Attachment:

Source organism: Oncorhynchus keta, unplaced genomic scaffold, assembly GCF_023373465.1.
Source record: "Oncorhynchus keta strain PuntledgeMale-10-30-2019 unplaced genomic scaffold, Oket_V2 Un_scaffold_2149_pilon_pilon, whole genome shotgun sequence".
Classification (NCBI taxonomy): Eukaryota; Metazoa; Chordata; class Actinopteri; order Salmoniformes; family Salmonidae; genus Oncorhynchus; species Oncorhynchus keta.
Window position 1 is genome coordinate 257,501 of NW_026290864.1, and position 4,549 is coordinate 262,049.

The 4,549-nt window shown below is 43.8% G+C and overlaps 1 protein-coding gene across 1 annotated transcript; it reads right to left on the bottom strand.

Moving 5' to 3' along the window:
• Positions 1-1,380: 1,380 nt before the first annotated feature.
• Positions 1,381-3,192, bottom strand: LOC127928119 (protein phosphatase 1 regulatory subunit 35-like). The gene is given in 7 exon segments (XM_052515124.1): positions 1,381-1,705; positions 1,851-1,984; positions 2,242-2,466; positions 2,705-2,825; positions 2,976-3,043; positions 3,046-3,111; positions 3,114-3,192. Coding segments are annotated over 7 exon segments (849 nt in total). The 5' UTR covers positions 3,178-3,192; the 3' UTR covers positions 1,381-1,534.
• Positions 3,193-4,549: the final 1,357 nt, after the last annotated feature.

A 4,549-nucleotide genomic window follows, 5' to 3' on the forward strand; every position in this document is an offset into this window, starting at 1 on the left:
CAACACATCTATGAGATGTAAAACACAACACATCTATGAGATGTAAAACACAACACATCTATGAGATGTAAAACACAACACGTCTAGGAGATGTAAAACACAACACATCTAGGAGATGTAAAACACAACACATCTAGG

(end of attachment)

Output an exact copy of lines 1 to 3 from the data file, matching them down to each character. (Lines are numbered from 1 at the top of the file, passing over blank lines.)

Source organism: Oncorhynchus keta, unplaced genomic scaffold, assembly GCF_023373465.1.
Source record: "Oncorhynchus keta strain PuntledgeMale-10-30-2019 unplaced genomic scaffold, Oket_V2 Un_scaffold_2149_pilon_pilon, whole genome shotgun sequence".
Classification (NCBI taxonomy): Eukaryota; Metazoa; Chordata; class Actinopteri; order Salmoniformes; family Salmonidae; genus Oncorhynchus; species Oncorhynchus keta.